Shaping our energy future into one that is efficient, reliable, affordable, and sustainable is a significant undertaking. Much of this effort is focused around the energy industry, utilities, and power grids — which can seem intangible to the average consumer. But the performance and integration of the homes we all live in is a critical part of solving national energy challenges.
Deep in the heart of the Energy Systems Integration Facility (ESIF) at the Energy Department’s National Renewable Energy Laboratory (NREL), a dedicated team of engineers in the Smart Power Laboratory is tackling these challenges, developing the technologies that will help the “smart homes” of the future perform efficiently and communicate effectively with the electricity grid while also enhancing occupants’ comfort and convenience.
NREL is spearheading innovation in energy systems integration (ESI) research, and the ESIF will help speed to market the tools needed for the next energy revolution. In the ESIF, NREL researchers and industry partners are demonstrating the components and strategies needed to optimize our entire energy system.
“NREL enables our industry partners to integrate renewable energy into a smarter, more resilient energy system,” NREL’s Associate Director for Energy Systems Integration Bryan Hannegan said. “The work being done in the Smart Power Laboratory will ensure that the homes of the future are able to maximize their use of clean energy technologies and perform at the highest possible efficiencies while at the same time minimizing any potential disruptions to the grid.”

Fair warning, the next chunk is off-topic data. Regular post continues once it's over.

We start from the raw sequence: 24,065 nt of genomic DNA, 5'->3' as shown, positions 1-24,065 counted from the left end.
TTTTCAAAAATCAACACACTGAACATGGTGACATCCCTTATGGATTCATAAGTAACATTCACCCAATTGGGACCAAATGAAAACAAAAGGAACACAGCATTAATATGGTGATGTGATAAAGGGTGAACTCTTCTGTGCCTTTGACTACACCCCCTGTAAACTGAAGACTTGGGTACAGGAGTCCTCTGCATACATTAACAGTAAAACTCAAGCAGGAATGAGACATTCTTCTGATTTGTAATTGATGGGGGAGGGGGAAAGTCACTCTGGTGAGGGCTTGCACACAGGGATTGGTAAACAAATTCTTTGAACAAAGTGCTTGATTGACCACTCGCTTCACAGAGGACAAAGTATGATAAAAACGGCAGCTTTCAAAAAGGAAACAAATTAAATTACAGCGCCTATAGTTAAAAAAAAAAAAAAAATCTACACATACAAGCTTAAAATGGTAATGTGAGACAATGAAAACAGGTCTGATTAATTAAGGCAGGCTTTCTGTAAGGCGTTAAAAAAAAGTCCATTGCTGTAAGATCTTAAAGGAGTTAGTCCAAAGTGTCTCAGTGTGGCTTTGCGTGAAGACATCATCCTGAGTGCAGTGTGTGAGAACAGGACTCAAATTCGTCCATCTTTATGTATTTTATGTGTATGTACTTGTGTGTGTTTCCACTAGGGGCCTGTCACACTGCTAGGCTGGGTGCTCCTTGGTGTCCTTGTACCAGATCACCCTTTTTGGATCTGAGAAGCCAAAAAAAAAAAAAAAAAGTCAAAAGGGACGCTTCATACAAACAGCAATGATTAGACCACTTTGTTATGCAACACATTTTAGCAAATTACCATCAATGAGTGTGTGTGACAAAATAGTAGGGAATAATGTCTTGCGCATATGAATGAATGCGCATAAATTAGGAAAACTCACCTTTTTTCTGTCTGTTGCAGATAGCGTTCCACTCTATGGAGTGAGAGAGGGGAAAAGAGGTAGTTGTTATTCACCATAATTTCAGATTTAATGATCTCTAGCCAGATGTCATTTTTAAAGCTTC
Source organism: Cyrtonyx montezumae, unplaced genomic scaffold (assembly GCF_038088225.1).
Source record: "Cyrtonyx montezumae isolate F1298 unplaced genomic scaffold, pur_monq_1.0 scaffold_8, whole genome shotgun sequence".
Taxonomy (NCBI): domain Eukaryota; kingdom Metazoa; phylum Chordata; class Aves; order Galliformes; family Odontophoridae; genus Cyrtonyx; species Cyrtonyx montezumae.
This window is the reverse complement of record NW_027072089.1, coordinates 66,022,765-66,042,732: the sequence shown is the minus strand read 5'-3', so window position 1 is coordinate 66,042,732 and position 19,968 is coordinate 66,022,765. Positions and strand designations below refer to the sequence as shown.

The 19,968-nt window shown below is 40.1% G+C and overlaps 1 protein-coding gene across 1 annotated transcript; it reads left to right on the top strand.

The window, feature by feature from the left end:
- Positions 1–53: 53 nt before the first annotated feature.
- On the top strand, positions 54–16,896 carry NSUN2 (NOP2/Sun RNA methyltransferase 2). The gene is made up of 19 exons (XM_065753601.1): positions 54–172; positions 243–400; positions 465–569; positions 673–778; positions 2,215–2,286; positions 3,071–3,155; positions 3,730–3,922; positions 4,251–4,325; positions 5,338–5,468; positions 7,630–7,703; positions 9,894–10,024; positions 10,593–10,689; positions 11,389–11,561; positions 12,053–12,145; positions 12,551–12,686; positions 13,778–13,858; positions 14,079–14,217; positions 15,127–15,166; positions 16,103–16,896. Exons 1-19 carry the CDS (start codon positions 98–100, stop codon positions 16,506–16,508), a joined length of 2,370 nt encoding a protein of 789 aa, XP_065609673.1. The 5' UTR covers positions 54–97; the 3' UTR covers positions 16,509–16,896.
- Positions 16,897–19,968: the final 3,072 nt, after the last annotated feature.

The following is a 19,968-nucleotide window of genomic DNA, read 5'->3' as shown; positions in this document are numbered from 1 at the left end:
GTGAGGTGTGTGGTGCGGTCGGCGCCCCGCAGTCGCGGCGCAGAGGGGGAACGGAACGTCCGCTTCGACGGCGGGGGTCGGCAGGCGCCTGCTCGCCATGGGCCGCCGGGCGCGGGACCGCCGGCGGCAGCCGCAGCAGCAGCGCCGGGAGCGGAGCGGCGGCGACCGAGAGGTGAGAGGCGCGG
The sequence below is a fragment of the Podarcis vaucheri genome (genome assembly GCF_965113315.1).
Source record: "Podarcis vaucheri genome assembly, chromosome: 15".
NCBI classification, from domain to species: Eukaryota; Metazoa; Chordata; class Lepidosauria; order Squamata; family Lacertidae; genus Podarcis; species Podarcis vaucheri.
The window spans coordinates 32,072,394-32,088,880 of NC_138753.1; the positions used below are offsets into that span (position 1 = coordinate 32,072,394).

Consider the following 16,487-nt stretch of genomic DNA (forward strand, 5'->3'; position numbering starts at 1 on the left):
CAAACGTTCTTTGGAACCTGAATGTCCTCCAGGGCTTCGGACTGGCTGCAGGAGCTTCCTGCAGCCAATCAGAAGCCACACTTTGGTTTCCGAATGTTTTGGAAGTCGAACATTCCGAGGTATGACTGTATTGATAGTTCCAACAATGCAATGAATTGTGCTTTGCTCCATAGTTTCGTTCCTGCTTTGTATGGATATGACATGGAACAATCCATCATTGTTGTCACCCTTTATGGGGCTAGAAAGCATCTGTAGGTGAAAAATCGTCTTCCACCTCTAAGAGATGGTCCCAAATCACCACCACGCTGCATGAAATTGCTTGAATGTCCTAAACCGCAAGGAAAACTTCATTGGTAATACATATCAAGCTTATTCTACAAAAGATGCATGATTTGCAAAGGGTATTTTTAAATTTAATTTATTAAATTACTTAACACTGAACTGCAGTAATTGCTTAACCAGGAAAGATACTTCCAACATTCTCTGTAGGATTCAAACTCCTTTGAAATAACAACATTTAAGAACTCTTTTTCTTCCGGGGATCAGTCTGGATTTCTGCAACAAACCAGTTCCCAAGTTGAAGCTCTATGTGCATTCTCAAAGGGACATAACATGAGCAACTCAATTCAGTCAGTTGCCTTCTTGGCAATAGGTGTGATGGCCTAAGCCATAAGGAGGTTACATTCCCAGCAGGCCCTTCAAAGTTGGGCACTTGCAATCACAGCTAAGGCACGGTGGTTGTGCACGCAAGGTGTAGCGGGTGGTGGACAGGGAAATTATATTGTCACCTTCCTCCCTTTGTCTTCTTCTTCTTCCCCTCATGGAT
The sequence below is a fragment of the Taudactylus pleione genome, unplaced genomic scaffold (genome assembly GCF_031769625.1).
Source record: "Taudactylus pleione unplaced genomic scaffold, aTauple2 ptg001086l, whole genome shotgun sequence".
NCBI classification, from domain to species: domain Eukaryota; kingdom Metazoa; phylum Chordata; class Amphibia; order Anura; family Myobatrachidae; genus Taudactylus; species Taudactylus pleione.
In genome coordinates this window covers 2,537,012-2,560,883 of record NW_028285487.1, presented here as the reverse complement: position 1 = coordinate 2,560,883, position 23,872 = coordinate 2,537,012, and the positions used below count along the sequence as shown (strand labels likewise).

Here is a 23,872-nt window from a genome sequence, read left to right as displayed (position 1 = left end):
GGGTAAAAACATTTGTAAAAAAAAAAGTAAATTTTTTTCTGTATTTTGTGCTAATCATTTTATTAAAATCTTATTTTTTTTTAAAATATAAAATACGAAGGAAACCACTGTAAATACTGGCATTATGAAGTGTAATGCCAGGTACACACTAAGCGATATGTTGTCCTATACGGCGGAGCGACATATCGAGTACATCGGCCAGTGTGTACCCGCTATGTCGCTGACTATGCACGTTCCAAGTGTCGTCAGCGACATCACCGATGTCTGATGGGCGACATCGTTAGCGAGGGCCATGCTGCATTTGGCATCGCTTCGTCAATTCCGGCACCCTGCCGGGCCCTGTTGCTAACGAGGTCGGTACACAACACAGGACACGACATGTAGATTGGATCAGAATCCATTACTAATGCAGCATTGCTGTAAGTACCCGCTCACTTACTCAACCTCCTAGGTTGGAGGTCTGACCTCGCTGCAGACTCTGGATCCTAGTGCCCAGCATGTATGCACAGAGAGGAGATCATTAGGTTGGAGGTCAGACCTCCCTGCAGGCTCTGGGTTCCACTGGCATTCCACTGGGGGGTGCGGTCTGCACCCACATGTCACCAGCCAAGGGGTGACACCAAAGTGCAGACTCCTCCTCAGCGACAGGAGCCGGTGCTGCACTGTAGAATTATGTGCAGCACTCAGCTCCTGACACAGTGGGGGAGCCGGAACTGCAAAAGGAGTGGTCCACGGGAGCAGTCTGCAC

NREL Senior Engineer Bethany Sparn adjusts a bank of dimmer lights and turns on various smart appliances to measure their effect in the Smart Power Laboratory at the Energy Systems Integration Facility at NREL. Credit: Dennis Schroeder, NREL.
Smart Technologies of the Future
NREL’s Smart Power Lab focuses on the development and integration of smart, communicating technologies and distributed energy resources through power electronics and home energy management. Distributed energy resources are smaller power sources that can be aggregated to provide power necessary to meet regular demand.
Within its 5,300 square feet, the Smart Power Lab features three smart home test bays capable of evaluating a variety of household appliances and systems. The lab is designed to be highly flexible and configurable, an essential attribute when anticipating a variety of smart power applications, from integrating advanced inverters to testing residential- and commercial-scale meters and other household systems.
“One of the great features of this lab is that it really touches a lot of different research opportunities,” NREL Senior Engineer Bethany Sparn said. “Some projects are as simple as testing a new design on a power meter or evaluating a new type of sensor, while others can be much more complicated, such as the testing of home energy systems using advanced simulations that are connected to the high performance computing capabilities here in the ESIF. This lab gives us tremendous flexibility to do wide variety of research in the residential buildings space going forward.”